With my son Benny turning 2 years old next month (eek), I’m doing a lot of reflecting. I’ve made so many friends, all of whom are on this beautiful journey with me and have little ones with a little extra. Inevitably, when you first get to talking with someone who also has a child with Down syndrome, the question, “How did you find out?” always comes up.
I’ve heard the most upsetting horror stories that make me sick to my stomach. Can you imagine the first thing your doctor tells you after finding out your child has Down syndrome being, “The life expectancy isn’t great for them”?
I’ve heard so much lack of compassion on the part of the many medical “professionals” that were there during the delicate time my friends were finding out about that one extra chromosome. Stories of nurses giving attitude about it, doctor’s referring to the child as “it” and parents being pushed toward termination time and time again.
“You don’t have to be a hero, you know.”
“We will need an amnio ASAP in order to do the abortion this late, but don’t worry, we can still do it.”
“You want to keep it? Why?”
“You do realize the quality of life you are looking at for the child and for yourself, right?”
These are some of the statements that my now dearest friends heard shortly after the diagnosis was given or suspected. These statements are horrifying, poorly-timed to say the least and also all secondhand for me.
This is not the experience I had.
I love my OB. She’s hands down the best gift I could’ve asked for during my pregnancy with Benny. I had no idea about it at the time, but now I know and couldn’t be more grateful for everything this woman did and said to me.
When Dr. Mazey first told me Benjamin did indeed have Down syndrome, the situation was slightly tense. This was the only time during my entire time with her that she was slightly emotionless. She quickly rattled off my options and next-step scenarios. She was looking slightly off to the side and being matter-of-fact about it, even though she was squeezing my hand the entire time. She was professional and to-the-point in the least judgmental way possible. I can tell, especially now with hindsight, she wanted to make sure she didn’t persuade me one way or the other, and I have nothing but respect for her for that. She did her job brilliantly. She used a lot of “if you decide…” statements to make sure I knew nothing was set in stone. She did exactly what her oath would expect her to do.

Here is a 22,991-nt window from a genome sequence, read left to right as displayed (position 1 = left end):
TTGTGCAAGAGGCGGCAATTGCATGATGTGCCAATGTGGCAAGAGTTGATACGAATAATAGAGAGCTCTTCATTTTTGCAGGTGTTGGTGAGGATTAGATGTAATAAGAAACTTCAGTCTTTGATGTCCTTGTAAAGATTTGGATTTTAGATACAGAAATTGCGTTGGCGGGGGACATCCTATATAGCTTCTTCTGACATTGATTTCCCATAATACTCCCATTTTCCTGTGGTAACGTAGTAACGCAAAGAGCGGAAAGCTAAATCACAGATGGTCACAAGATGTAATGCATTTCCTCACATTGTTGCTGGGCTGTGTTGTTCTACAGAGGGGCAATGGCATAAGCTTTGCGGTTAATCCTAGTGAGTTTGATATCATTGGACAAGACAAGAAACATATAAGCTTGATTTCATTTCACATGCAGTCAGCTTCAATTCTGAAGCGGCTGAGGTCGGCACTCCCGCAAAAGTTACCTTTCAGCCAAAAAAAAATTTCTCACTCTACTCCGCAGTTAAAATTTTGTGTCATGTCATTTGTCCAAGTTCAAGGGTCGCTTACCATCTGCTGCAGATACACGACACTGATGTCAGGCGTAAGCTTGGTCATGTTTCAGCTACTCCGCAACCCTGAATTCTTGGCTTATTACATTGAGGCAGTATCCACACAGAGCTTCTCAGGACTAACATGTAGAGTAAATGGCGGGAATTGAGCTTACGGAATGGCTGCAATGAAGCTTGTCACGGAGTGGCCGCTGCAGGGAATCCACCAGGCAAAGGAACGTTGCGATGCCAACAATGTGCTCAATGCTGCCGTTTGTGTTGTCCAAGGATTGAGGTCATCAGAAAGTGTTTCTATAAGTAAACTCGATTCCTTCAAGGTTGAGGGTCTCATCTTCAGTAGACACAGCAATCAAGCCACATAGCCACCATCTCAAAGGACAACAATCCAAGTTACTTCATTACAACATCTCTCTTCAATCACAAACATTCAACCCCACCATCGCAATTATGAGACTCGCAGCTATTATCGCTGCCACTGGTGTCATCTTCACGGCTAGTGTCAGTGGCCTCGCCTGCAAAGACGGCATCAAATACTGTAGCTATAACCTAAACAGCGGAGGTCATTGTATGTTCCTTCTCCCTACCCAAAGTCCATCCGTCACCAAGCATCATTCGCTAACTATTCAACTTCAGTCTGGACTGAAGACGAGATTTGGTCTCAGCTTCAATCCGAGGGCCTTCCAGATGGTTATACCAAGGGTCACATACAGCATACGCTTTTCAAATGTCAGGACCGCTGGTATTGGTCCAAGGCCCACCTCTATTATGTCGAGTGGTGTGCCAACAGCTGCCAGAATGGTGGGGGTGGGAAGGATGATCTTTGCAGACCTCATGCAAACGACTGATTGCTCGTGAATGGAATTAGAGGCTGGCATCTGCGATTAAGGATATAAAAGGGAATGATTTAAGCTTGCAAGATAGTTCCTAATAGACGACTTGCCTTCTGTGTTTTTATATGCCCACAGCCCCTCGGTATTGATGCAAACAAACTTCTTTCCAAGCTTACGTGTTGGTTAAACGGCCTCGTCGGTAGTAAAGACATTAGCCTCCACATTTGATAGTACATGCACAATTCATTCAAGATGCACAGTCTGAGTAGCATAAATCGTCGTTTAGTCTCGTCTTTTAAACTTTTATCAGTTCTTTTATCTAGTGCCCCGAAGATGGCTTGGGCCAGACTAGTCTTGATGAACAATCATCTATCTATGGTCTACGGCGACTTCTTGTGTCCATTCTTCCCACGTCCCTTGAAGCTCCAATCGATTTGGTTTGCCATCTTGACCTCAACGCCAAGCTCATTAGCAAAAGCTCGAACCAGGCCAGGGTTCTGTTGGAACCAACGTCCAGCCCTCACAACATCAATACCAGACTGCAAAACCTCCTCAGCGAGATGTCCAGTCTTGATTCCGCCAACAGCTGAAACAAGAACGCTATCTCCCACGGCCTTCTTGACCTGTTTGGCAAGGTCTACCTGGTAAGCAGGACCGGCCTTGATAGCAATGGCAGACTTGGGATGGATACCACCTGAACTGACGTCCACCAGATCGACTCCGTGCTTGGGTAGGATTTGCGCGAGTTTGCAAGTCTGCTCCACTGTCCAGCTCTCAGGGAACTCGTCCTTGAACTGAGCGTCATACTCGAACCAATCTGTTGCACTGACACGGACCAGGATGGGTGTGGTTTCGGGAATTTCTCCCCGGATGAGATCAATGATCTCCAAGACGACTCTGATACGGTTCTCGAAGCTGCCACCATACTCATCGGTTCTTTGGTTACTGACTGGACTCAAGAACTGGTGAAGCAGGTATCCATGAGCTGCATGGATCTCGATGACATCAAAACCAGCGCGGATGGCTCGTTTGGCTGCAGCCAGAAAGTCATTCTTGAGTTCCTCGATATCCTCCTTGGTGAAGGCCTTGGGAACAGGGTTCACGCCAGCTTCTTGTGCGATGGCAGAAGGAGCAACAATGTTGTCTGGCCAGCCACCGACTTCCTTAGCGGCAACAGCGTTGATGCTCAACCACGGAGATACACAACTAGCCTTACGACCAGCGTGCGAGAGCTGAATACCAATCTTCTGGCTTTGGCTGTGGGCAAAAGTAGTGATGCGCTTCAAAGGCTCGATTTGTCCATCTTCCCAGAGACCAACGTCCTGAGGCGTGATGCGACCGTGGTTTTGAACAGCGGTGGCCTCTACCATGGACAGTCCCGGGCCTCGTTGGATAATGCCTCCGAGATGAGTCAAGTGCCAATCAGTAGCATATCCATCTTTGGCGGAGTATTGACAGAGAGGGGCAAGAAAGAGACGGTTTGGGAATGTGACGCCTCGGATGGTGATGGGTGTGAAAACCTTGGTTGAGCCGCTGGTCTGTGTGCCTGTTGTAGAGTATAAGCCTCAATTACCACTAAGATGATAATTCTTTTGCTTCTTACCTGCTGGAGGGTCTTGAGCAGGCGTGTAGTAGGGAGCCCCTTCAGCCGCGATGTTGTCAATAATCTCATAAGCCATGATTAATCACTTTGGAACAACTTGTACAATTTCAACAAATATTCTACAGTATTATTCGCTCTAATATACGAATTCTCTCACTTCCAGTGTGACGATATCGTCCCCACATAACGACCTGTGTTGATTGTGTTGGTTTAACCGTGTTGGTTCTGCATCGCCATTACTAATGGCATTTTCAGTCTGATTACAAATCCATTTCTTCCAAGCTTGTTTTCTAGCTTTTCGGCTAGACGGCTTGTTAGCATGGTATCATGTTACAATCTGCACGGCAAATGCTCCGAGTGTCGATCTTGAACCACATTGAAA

I told her termination was not an option for me.
Then she said the most powerful statement I could’ve heard at that moment. She looked me in the eyes and said, “This is your baby in there. He is still your baby. This changes nothing.”
Through the rest of my pregnancy, Dr. Mazey gave me the most unbelievable support an OB could give. She held my hands when we had to talk about some things that may be difficult, she hugged me the few times I broke down in her office and she made sure to explain every single bit of information to me in a way that informed me without scare me. She called me occasionally to see how I was doing, and she called me out on my bullsh*t smiles I used to try to keep on my face when we talked about the potential health problems Ben might have.
By the way, once we told her Benjamin would indeed be Benjamin, she never referred to him by anything but his name.
Unfortunately, Dr. Mazey was out the day I delivered Ben, but her partner, Dr. Gilbert, is just as amazing as her and walked me through the delivery like the champ she is. The next day, Dr. Mazey came to visit us. She walked into my hospital room and snatched that baby up with as much love and excitement as anyone could possibly have. She genuinely smiled at him, and at me, and gushed over how beautiful he was.
I’m so thankful for the experience I had. Dr. Mazey and the entire staff at St. John Hospital in Detroit were prepared and perfect. They all fell in love with my son and couldn’t have cared less about his diagnosis. They cared for my Benjamin and not for “that Down syndrome baby in room 301.”
Thank you. Thank you. Thank you.
To all of you who weren’t as lucky as I was, I wish I could change the past for you.
But what I can do is attempt to change the future. What I can do is everything in my power to hope those of you out there who have a diagnosis in your future and don’t have the luxury of a Dr. Mazey can find hope and love in the words of myself and my friends as you begin your journey. Please visit “The Down Syndrome Diary” page on my blog to learn more about how we’re trying to help.
Follow this journey on Ben Through It All.
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